Goodbye old friend

If you’ve visited my house one of the first things that greeted you was a giant prickly pear. When we sold our old house in 2007 I took two paddles and put them in a pot with some dirt. They sat on my Mom and Dad’s back porch for 4 months, then spent an entire winter shoved into the back of our new shed. I planted it sometime that summer.

To say it thrived was an understatement. It grew into a lovely specimen.

2011 xeriscaping

But then it kept growing. It started making it difficult to get into the house and needed constant pruning. It was like a friend who was clingy, always wanting to play with your hair.

2014 yard remodel

It was impressive in a “I don’t know that I’ve ever seen a prickly pear that tall before” way. But not in a “I don’t know that I’ve ever seen a prickly pear that beautiful before”. So Julie and I decided today that the time had come. As part of our spring cleaning we took it out.

It has provided some lovely landscaping beams, however.

So what next? We don’t know. I’d love to hear any and all ideas.

Butterflies and Immigration

I try to keep my ranting in other blogs. But every piece of gardening feels like such a political activity that I don’t really know why I try. Here’s a great thread from Austin City Council Member Gregorio Casar on the intersection of immigration and Monarch butterflies.

Bloom Day – January 2018

So here we are on a very bizarre Bloom Day. First off – the blooms!

We had a couple Bluebonnets.

And I found a lone verbena.

But the fear of tomorrows high in the 20s couldn’t keep us inside on this lovely day in the high 60s. So off to the Ladybird Wildflower Center we went.

We improperly operate exercise machines.

Found a sculpture that in other seasons is hidden in tall grass, much like the birds it portrays .

Built a shelter of dubious quality.

And sat on a bench trying to decide where in our yard could accommodate this lovely tree (or three).

The school hasn’t called yet, but it’s looking like we’ll be stuck inside for at least a day this week. But it was nice to get out while we can.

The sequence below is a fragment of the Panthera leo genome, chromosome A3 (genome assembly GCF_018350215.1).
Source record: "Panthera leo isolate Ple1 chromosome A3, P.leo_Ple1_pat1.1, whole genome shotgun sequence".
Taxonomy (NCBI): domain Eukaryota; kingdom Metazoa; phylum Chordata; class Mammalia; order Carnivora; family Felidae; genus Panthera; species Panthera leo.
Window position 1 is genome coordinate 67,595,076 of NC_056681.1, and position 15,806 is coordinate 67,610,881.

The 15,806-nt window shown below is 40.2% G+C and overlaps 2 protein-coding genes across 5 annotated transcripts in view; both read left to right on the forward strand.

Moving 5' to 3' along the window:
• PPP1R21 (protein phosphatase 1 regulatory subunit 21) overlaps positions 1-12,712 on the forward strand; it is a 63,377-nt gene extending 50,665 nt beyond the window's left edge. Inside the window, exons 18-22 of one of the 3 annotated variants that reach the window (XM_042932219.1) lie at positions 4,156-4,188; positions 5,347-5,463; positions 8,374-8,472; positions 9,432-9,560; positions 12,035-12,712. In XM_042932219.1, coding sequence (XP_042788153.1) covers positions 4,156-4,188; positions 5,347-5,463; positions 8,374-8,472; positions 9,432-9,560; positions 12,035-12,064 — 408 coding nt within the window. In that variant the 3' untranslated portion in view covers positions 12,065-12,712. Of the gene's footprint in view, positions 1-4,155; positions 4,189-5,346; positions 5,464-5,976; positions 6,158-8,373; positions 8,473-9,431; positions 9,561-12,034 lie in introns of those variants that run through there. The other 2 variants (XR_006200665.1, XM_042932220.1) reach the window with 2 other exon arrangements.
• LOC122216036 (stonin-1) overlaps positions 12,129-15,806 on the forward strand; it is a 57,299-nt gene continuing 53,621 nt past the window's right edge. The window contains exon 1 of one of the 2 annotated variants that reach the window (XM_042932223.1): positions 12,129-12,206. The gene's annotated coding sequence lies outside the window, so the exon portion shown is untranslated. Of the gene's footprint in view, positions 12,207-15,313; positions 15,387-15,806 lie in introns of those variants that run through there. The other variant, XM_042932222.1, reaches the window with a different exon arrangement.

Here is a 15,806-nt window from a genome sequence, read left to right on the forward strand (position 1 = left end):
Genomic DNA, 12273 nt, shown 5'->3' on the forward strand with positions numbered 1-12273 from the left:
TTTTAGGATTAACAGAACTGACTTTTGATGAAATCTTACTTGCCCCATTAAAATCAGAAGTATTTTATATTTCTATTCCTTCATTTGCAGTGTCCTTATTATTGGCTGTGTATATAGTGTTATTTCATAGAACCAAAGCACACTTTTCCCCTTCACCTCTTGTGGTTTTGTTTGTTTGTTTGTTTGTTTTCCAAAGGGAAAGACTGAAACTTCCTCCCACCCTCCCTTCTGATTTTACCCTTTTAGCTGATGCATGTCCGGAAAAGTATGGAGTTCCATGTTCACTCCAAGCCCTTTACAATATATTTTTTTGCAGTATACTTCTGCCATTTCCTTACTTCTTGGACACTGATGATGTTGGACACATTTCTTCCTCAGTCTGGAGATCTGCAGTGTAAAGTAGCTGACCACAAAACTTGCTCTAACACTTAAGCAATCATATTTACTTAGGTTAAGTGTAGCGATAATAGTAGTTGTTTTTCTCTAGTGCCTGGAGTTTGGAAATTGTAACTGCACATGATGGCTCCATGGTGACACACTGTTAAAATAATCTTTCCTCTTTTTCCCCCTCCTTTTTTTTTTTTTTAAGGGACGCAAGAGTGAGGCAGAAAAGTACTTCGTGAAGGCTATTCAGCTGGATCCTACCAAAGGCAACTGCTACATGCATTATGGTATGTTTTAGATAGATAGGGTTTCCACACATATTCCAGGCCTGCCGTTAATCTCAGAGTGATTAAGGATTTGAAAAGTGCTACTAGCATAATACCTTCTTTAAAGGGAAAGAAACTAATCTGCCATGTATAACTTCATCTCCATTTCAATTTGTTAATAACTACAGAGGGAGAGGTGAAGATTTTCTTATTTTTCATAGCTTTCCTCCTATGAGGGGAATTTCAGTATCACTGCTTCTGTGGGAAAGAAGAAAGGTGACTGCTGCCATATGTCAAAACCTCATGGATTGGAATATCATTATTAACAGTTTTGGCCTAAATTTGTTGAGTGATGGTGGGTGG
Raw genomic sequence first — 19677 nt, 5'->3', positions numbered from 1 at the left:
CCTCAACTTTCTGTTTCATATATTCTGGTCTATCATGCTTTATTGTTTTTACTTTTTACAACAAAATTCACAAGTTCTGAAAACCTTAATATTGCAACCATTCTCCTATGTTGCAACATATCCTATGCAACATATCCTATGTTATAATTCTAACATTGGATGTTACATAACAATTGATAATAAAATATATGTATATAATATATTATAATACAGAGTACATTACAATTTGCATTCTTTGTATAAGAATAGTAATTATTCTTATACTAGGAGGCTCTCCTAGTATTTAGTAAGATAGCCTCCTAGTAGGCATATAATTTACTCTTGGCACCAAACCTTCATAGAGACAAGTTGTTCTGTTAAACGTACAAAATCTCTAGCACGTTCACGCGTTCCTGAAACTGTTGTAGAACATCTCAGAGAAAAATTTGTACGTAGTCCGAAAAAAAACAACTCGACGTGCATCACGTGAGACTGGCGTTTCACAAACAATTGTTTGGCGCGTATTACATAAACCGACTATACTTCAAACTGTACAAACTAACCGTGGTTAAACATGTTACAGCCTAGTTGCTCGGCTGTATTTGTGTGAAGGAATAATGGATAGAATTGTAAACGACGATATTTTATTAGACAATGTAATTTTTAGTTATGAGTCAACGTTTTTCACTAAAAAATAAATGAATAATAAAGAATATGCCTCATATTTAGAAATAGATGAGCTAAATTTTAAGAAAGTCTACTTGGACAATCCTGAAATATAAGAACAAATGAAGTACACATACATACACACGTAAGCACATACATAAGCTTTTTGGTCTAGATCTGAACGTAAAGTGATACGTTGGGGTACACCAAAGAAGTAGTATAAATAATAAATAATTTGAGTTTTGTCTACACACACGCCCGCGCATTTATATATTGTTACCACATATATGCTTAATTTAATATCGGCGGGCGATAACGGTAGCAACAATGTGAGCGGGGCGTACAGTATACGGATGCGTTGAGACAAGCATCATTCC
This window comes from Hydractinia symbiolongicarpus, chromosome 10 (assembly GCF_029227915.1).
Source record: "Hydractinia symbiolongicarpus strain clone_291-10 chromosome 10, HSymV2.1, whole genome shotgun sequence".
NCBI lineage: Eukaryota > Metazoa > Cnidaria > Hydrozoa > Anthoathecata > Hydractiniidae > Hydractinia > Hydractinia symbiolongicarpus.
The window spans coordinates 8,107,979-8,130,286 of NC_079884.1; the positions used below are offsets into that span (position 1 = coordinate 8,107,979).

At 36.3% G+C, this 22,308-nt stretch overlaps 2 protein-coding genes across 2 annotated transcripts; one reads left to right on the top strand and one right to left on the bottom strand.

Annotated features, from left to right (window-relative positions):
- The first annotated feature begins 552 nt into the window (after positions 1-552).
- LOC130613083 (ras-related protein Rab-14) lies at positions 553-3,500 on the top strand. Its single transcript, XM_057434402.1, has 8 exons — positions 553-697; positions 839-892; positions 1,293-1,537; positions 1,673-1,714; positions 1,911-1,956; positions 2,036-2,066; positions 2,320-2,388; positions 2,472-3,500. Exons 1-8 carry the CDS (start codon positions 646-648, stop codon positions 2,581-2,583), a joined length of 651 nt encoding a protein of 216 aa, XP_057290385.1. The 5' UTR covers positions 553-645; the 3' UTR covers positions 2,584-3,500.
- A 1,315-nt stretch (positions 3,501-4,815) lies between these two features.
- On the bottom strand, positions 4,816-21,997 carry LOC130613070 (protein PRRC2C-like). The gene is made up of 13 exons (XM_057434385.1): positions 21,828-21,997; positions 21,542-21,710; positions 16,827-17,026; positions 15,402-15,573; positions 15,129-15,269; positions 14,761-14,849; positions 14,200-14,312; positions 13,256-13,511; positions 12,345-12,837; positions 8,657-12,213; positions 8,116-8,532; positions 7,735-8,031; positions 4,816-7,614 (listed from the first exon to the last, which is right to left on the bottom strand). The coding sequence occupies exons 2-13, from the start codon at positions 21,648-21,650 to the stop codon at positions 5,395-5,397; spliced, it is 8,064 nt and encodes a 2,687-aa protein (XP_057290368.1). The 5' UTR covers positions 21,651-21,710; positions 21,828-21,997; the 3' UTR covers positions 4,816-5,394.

Christmas at Big Bend

We had a fantastic opportunity drop into our lap. A friend had 3 days reserved at the Chisos Mountain Lodge. So off to Big Bend we went for Christmas. I, of course, drove my family a bit batty taking pictures of plants. It was an amazing trip and I was shocked by the amount of variety. The Pine Woods and Guadalupe River were so different from the more expected desert areas.

I’ve labeled most of what I can. If you know a plant or I’ve mislabeled please leave me a comment!

Happy Thanksgiving!

We have a yearly Friendsgiving feast. It’s a potluck full of fancy food. Tonight promises the children engaged in an epic Nerf gun battle, plenty of a food, and a nice fire to cap off the evening. It’s hard to believe all the blooms. I went out today and noticed my Mealy BlueWhite Sage blooming. It’s a fantastic temperature and our plans to convert the outside into an extension of our living space is really coming along.

^ Mealy Sage and a lovely agave that was transplanted from the front yard.

^ Outdoor seating looking up at the fire pit.

^ The fire pit looking back at the house.

^ The back of the house including new supports for lights. The plan is to have those supports also support a canvas roof and mosquito netting to make it truly an outside room. The ugly brown box attached to the wall is our outdoor TV. It needs a coat of paint, but we have plans to repaint the house as it is, so it’ll probably happen as part of that project.

And finally please excuse the egg crate hanging in our bedroom window. That was some temporary sound proofing that has become a bit permanent.

One of our projects for this weekend is getting all our succulents re-potted and inside for the winter. 

I hope you have a great Thanksgiving and get to some of your outdoor projects in this lovely weather! 

Not enough people plant this

While Texas will never rival the North East in fall, there is fall color here. A love of planting dark green Japanese plants and native evergreens has left the area bereft of these signs of fall. Here’s the lovely Flameleaf Sumac that brightens up a cloudy day with it’s mix of fiery colors. These are great as border plants (they grow quickly and spread freely) and you could easily use them as a lush back border that shows off dramatically in as much of the rest of your yard begins hibernating.